Tax basics: The settlement provisions and children. By NIchola Ross Martin
Nichola Ross Martin looks some of the traps in the settlement provisions for parents.
What are referred to as “the settlement provisions” for tax are now found in Chapter 5, Part 5 of ITTOIA 2005. The rules span s 619 to s 648 and they impose a tax charge on a “settlor” of a “settlement” where he or she:
- retains an interest in the property that is settled and any resulting income is or may become payable to or applicable for the benefit of him or his spouse, or if,
- makes a settlement in favour of his unmarried minor children, or if,
- receives a capital sum from a settlement he has created
A “settlement” is a wide term which includes any “disposition, trust, covenant, agreement, arrangement of assets” (excluding charitable loan arrangements and wills).
A “settlor” is a person (male or female, but referred to here as “he”) who is treated as making a settlement, and this may have been done by directly or indirectly providing funds or entering into some sort of reciprocal arrangement with another.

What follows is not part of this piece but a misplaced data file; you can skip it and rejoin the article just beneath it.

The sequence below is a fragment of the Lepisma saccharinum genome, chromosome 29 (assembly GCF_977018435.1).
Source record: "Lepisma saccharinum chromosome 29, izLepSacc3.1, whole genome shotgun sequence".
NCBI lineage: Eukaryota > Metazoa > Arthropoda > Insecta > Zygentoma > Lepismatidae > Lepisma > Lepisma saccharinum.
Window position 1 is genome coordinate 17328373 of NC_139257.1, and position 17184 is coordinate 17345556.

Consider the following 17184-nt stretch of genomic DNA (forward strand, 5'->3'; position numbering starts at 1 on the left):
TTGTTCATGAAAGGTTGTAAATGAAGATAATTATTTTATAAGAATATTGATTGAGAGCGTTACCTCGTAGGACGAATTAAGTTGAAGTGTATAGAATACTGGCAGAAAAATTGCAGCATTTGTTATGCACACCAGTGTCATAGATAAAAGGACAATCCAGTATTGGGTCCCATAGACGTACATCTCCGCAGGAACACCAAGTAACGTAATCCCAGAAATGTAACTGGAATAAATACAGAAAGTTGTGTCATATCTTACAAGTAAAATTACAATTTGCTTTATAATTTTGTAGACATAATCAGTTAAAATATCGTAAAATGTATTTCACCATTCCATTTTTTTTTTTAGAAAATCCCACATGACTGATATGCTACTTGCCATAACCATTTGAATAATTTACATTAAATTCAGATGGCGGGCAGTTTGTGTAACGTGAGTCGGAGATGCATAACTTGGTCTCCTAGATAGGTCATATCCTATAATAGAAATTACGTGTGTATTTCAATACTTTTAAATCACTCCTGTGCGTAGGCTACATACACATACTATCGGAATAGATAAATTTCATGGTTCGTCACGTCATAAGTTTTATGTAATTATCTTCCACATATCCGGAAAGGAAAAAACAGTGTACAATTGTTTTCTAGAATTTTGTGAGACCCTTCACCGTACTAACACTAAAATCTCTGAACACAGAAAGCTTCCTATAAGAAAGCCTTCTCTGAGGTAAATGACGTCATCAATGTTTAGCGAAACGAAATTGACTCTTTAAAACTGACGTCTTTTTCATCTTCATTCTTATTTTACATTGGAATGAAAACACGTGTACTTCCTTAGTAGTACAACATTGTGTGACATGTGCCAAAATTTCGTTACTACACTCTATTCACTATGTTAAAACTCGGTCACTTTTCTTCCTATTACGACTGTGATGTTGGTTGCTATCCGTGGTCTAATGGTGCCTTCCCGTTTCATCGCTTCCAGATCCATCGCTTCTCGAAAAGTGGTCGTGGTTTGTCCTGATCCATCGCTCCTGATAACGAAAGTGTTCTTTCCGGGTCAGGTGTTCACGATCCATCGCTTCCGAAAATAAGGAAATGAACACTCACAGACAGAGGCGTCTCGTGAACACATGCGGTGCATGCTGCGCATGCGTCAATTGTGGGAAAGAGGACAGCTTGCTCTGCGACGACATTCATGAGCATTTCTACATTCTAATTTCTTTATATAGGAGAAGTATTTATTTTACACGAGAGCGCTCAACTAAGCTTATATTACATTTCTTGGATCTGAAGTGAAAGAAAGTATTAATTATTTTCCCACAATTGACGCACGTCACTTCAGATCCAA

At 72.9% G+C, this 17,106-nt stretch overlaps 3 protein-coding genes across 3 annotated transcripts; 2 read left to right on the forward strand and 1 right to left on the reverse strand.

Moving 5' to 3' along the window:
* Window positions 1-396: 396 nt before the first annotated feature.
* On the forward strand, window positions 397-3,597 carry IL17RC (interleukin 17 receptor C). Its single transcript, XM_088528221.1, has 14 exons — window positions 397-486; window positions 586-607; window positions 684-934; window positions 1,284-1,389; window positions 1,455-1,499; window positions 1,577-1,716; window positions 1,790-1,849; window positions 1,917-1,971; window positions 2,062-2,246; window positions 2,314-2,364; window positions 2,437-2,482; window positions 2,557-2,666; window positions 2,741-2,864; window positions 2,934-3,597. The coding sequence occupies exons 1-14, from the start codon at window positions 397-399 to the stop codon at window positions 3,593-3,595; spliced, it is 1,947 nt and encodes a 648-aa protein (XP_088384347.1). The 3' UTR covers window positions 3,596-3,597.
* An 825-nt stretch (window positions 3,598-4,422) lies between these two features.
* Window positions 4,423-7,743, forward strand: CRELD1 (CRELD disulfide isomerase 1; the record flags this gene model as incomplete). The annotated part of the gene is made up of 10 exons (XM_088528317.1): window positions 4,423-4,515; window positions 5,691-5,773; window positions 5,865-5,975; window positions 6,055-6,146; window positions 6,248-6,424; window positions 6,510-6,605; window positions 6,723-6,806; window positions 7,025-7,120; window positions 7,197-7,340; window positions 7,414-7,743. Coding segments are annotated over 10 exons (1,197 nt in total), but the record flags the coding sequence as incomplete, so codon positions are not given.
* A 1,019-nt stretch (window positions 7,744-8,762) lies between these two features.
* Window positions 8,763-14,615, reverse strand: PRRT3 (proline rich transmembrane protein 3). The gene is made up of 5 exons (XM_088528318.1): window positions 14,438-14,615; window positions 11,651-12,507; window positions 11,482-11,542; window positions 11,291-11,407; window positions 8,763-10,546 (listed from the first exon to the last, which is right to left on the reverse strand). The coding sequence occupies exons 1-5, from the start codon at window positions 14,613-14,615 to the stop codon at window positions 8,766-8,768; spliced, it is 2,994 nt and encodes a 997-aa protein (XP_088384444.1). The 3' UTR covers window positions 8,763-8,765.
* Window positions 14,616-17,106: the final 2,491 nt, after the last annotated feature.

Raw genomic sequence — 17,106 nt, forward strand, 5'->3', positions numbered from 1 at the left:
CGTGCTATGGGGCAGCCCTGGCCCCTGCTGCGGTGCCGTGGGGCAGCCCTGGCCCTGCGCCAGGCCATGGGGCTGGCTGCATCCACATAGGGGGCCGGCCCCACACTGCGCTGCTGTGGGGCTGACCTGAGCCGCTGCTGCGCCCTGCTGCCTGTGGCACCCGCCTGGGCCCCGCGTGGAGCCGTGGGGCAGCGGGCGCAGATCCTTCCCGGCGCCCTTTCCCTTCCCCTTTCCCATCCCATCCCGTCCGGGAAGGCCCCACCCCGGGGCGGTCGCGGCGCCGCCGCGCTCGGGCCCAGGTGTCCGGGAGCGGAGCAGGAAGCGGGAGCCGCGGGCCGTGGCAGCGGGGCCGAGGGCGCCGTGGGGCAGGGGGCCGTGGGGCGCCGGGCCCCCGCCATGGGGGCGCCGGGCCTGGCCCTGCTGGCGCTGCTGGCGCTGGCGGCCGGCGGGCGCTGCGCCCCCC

This article looks at tax on settlements made by parents in favour of their unmarried minor children (2 above). A “minor” child is one who is under 18, and the simplest form of parental settlement is a gift of cash to the child to set up their own bank account, but I want to look at the pitfalls involved in giving your children shares in your own trading company.
The thing which makes the rules slightly strange is that a parent is obliged to support their child, and so parents continually have to provide financial support for their off-spring. This means that the courts look at children’s settlements in a slightly different way than those involving spouses. The basic tax rules though are there to ensure that a parent cannot divert income to a child and escape or pay a lower amount of tax as a result.